from grids to layout groups / responsive ripples

Responsive is everywhere, the impact is tremendous. Wireframing, visual design and front-end development are all straining to cater to the needs of responsive web design. People are experimenting but nobody really knows for sure where responsive will take us. From a front-end/structural point of view, the first and most drastic impact of responsive on a website is the layout grid, so let's see how this may affect the html and css we write.

grids, columns, rows

Layout grids used to be one of the most important pillars of web design. They were the one component that didn't need to be semantic as its function was inherently visual. Grids are all about rows and columns and so our classes reflected that. Then responsive web design came along and it messed everything up.

When doing a responsive design, rows can become columns, grids can turn into lists and rows can become fixed floating element. Sure enough every responsive "view" is matched against a particular grid, but as the html structure for all those views is exactly the same we need to drop classes like .row, .col and .column1 as they make no sense whatsoever (unless seen in one particular view).

introducing layout groups

One thing responsive shouldn't be allowed to change is the logical grouping of content though. Content that belongs together should remain visually grouped, so rather than group elements in rows and columns, we simply need to find a different name for these layout container. While layout containers would be a decent enough option, I preferred the term layout groups as it highlights the grouping of several element without hinting at the html tag implementation.

<div class="layout"> <div class="group1"> ... </div> <div class="group2"> ... </div> <div class="group3"> ... </div> </div>

Since these layout groups are purely added for visual structuring I use div-tags. In some cases you could substitute them with more semantic tags (like header, footer, aside, section, article) but that is bound to make reuse of the component in varying situations almost impossible. Choosing divs allows us to use this component everywhere we see fit. When an aside, section or any other semantic container is appropriate we can just nest those in the layout groups. This also allows us to group an aside and footer in one layout group if needed.

and now the tricky part: the css

The toughest thing about layout is related to source order. Sure enough you can turn a blind eye and structure the groups in such a way that's easiest for the css to layout, but that's just plain cheating. A good layout module is source order independent, meaning that no matter how the groups are ordered, you can make them turn up everywhere you want.

Additionally you should be able to play around with liquid and fixed columns as freely as you want. The toughest layout is the one where the three groups are laid out next each other, with the outer columns liquid and the middle column fixed. That's a whole lot of requirements, especially when you combine them together. It would take us way too far to inspect every different case in detail, so I just made an extensive test page where all the layouts are combined. You can check the css implementations on the page itself. Mind that the entire page is build using the same simple html structure that we defined above.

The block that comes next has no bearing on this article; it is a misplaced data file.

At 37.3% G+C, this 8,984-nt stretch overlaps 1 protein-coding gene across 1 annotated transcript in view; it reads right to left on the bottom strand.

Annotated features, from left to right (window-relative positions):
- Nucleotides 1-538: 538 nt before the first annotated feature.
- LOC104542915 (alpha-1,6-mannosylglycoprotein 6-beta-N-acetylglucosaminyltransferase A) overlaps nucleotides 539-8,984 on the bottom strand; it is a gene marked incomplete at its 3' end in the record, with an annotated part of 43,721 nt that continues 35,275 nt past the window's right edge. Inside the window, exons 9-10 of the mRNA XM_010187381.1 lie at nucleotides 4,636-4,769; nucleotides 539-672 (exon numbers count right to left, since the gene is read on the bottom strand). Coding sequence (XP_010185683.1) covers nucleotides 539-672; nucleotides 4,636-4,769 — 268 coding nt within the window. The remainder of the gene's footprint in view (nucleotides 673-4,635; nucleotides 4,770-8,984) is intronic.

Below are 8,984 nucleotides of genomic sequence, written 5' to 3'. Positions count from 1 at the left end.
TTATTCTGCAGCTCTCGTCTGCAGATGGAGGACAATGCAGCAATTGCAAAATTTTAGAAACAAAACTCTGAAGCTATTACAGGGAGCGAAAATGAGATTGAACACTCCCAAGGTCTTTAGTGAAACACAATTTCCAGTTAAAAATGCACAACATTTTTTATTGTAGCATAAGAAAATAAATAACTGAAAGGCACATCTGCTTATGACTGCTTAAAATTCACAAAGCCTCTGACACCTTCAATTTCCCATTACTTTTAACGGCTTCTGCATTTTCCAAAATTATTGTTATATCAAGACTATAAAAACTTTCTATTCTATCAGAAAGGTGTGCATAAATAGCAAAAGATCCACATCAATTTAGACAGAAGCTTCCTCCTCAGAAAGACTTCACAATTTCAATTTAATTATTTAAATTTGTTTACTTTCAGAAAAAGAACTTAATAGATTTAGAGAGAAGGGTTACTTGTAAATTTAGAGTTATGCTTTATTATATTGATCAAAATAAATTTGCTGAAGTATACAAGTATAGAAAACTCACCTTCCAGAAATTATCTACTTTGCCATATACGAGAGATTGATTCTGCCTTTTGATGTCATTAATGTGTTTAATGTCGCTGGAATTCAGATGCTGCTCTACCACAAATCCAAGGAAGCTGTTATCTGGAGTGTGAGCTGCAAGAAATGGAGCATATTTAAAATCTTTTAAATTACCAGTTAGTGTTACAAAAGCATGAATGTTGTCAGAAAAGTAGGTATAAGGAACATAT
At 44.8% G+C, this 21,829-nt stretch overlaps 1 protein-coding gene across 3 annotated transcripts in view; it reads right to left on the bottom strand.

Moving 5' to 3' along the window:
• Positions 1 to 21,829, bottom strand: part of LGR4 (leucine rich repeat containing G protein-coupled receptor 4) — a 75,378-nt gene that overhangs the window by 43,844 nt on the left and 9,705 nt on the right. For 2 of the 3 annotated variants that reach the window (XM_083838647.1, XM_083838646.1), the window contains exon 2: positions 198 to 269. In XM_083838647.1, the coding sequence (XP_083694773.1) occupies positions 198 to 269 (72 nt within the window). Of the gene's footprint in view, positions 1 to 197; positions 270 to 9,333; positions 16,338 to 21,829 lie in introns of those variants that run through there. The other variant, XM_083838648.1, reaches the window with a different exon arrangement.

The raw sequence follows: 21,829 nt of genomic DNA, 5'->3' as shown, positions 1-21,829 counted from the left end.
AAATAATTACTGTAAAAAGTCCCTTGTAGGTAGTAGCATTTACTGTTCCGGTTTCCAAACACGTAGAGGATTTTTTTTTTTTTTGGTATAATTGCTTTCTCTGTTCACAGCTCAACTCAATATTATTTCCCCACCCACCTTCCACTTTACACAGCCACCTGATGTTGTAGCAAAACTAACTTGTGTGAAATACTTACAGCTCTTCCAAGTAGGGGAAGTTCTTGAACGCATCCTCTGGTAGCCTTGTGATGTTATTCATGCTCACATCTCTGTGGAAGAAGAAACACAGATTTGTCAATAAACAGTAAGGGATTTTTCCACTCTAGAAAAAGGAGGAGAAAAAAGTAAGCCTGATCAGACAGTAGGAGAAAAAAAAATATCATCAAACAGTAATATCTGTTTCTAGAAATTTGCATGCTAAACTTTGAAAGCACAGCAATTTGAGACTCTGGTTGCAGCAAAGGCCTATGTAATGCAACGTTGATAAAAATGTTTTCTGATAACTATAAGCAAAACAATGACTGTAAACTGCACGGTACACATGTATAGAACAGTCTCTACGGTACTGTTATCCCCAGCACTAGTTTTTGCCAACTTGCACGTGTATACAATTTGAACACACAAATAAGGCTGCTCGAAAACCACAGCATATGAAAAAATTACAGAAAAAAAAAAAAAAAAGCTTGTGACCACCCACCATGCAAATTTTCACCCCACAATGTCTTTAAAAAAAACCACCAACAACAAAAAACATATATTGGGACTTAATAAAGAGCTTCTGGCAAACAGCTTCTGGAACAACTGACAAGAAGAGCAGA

(To observe the liquid behavior of the columns you need to make your browser smaller.)

IE7

Once you start browser testing you'll notice that IE7 is not supported. There are two problems we are facing here. The first is related to a bug where IE7 has trouble computing percentages when the element's container has no explicit hasLayout trigger. This is easily fixed by adding a zoom:1 to the .layout class

There is a much bigger problem we are facing though. Like most other browsers of that era IE7 has trouble with percentages and rounding errors. 50% + 50% isn't just the full width of its container, it could just as well be 100% + 1px. In that case the float structure collapses and all our hard work falls down the drain. There are workarounds (using 49.9% for example) but those fixes need to be applied case by case. If you still need to take IE7 into account, I'm pretty sure your skills are adequate to work around these bugs when needed (depending on what version on the layout module you need).

what about flexbox

I also tried playing around with the css3 flexbox property a little. The fact that you can move around structural elements using ordinal-group would be a tremendous help for the source order independent requirement, but I couldn't find any way that would allow me to mix rows and columns using the flexbox property (for example, the first layout group would be 100% wide, group 2 and 3 would be evenly spread in the row below). As far as I can see all the elements inside the flexbox are either stacked as columns or rows. If I missed anything, please point me in the right direction.

conclusion

Responsive changed the way we think about layouts. Grids, columns and rows are still useful for designing one particular view, but from an html/css point of view these terms have lost their value. Instead we need to move to layout groups and enrich them with a css structure that allows for flexibility in source order and liquid/fixed behavior.

Once again: for more practical css tips check the layout test page